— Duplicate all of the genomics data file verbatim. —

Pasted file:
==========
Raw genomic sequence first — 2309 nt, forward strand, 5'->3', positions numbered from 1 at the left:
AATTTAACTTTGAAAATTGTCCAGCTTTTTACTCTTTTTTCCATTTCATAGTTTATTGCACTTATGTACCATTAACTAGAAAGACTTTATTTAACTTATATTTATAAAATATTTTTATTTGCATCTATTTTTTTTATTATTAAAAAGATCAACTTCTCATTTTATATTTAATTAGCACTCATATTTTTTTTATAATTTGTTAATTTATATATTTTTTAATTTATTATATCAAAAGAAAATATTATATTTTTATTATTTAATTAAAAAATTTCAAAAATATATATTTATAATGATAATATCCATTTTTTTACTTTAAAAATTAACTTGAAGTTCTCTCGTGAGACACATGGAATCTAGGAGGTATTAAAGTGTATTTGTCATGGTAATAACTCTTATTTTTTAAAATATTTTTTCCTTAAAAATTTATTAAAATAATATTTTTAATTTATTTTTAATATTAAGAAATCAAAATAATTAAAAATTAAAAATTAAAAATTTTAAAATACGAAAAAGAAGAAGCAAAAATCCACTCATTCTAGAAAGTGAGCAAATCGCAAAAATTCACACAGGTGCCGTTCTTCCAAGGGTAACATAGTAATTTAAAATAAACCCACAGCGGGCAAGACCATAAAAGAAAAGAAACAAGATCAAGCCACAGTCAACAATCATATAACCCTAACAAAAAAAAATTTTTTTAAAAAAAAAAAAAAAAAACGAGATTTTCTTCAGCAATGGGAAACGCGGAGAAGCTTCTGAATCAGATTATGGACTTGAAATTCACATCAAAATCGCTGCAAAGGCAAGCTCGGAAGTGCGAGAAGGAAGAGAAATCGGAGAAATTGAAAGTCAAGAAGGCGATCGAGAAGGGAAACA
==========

Raw genomic sequence first — 2309 nt, forward strand, 5'->3', positions numbered from 1 at the left:
AATTTAACTTTGAAAATTGTCCAGCTTTTTACTCTTTTTTCCATTTCATAGTTTATTGCACTTATGTACCATTAACTAGAAAGACTTTATTTAACTTATATTTATAAAATATTTTTATTTGCATCTATTTTTTTTATTATTAAAAAGATCAACTTCTCATTTTATATTTAATTAGCACTCATATTTTTTTTATAATTTGTTAATTTATATATTTTTTAATTTATTATATCAAAAGAAAATATTATATTTTTATTATTTAATTAAAAAATTTCAAAAATATATATTTATAATGATAATATCCATTTTTTTACTTTAAAAATTAACTTGAAGTTCTCTCGTGAGACACATGGAATCTAGGAGGTATTAAAGTGTATTTGTCATGGTAATAACTCTTATTTTTTAAAATATTTTTTCCTTAAAAATTTATTAAAATAATATTTTTAATTTATTTTTAATATTAAGAAATCAAAATAATTAAAAATTAAAAATTAAAAATTTTAAAATACGAAAAAGAAGAAGCAAAAATCCACTCATTCTAGAAAGTGAGCAAATCGCAAAAATTCACACAGGTGCCGTTCTTCCAAGGGTAACATAGTAATTTAAAATAAACCCACAGCGGGCAAGACCATAAAAGAAAAGAAACAAGATCAAGCCACAGTCAACAATCATATAACCCTAACAAAAAAAAATTTTTTTAAAAAAAAAAAAAAAAAACGAGATTTTCTTCAGCAATGGGAAACGCGGAGAAGCTTCTGAATCAGATTATGGACTTGAAATTCACATCAAAATCGCTGCAAAGGCAAGCTCGGAAGTGCGAGAAGGAAGAGAAATCGGAGAAATTGAAAGTCAAGAAGGCGATCGAGAAGGGAAACA